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Old 11-04-2010, 12:30 PM   #1
jonreading
 
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Are We that Good?

Over the last several years I have read threads centered around violence in aikido. This theme also appears as a tangent in many related threads such as spirituality, combat, philosophy, "street" fighting, and so forth.

Inevitably, these threads all acquire a post (or multiple posts) that asserts an aikido person is capable of: A. protecting the attacker from harm, B. disarming an armed attacker, C. avoiding confrontation, D. all of the above. Currently, there are a couple of these very threads active.

I jest here but the point of my thread will be to argue whether it is realistic to expect an aikido person to successfully engage an attacker with a positive result (for all). I define successful engagement as the resolution of conflict without injury to either party (let's go will Aikido and the Dynamic Sphere terminology).

Building from the ground up are we that good? Is it reasonable to expect that at some point my physical abilities will support my philosophical ideology (to engage in confrontation without injury to any involved party)?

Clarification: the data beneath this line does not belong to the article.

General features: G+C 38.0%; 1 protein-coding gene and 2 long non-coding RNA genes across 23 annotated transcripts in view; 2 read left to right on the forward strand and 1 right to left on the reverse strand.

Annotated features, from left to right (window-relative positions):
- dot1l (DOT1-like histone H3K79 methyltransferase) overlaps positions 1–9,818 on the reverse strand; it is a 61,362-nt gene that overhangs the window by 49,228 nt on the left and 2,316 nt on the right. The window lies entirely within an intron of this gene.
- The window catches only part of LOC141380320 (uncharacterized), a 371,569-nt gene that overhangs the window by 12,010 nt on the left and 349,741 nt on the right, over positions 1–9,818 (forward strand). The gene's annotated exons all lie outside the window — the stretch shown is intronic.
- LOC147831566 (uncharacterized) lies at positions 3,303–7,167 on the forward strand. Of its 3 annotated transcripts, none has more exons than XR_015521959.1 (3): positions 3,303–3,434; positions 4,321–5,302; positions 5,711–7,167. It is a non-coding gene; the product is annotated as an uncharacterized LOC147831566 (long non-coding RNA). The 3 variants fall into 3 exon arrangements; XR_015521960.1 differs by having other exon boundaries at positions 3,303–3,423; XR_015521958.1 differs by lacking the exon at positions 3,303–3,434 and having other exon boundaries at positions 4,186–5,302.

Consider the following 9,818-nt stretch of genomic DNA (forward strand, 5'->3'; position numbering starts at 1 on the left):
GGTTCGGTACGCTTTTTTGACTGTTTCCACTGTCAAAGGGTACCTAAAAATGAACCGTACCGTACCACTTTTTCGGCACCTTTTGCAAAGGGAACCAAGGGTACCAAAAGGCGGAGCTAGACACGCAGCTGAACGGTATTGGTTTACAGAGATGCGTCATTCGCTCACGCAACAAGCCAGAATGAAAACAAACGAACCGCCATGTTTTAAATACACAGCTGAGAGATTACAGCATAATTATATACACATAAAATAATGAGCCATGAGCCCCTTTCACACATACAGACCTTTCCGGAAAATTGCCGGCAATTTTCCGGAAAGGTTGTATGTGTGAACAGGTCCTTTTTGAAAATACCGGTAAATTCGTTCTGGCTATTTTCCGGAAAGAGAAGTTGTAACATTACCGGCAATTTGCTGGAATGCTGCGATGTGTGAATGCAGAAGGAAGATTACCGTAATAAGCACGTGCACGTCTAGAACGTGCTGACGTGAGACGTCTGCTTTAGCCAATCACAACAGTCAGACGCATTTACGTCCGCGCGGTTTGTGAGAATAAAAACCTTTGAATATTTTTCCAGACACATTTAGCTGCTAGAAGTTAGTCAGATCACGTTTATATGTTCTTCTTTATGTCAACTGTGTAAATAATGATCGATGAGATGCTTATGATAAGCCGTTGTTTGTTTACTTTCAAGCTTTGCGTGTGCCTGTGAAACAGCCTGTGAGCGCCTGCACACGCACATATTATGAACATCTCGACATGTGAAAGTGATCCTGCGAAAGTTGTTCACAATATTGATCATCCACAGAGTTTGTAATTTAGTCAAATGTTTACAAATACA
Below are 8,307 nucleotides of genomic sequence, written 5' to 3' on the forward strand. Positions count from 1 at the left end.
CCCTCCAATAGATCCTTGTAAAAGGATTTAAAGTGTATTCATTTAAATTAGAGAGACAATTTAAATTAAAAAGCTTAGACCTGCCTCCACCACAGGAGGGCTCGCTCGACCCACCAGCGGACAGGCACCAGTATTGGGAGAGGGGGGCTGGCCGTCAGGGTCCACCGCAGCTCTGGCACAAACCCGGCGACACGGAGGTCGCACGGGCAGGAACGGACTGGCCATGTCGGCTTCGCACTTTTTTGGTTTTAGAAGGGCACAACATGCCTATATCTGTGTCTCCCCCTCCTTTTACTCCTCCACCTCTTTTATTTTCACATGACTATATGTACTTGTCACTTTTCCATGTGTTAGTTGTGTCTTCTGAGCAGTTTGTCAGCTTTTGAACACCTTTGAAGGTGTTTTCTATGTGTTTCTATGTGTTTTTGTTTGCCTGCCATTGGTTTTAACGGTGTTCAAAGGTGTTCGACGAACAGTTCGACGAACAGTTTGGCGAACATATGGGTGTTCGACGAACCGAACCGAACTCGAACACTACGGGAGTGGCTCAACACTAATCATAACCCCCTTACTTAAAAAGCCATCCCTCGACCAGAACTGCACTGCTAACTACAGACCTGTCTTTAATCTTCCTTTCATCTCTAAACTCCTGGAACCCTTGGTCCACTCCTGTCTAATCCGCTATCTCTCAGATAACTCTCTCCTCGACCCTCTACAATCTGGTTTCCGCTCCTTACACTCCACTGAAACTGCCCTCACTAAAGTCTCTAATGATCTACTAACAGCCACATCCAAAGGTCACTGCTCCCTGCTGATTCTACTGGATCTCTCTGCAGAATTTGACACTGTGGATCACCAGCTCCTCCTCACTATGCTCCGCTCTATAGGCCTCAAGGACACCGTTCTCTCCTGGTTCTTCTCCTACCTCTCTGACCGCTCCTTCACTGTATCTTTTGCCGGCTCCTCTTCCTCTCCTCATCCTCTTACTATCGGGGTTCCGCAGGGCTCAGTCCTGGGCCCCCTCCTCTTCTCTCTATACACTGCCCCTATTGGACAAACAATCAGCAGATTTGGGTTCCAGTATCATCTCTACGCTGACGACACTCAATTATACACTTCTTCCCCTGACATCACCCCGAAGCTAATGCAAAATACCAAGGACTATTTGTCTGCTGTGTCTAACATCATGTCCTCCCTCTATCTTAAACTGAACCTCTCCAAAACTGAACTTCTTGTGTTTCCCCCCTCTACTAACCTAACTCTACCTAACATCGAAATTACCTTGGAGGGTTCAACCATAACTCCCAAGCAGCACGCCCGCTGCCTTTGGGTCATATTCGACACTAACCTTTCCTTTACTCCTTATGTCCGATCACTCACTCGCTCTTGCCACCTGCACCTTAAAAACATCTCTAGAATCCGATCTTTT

I think most of us are all talk. Those who have the necessary skills (to back up their talk) are few and far between. That does not mean I should abandon my philosophy, but it does means I should mitigate my expectations.

Thoughts?
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Old 11-04-2010, 12:50 PM   #2
Demetrio Cereijo
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Re: Are We that Good?

"Humans need fantasy to be human. To be the place where the falling angel meets the rising ape." Terry Pratchett.
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Old 11-04-2010, 12:57 PM   #3
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Re: Are We that Good?

You set so many conditions. The answer is "no". Random person in random altercation. Someone will probably get hurt, physically, emotionally or mentally.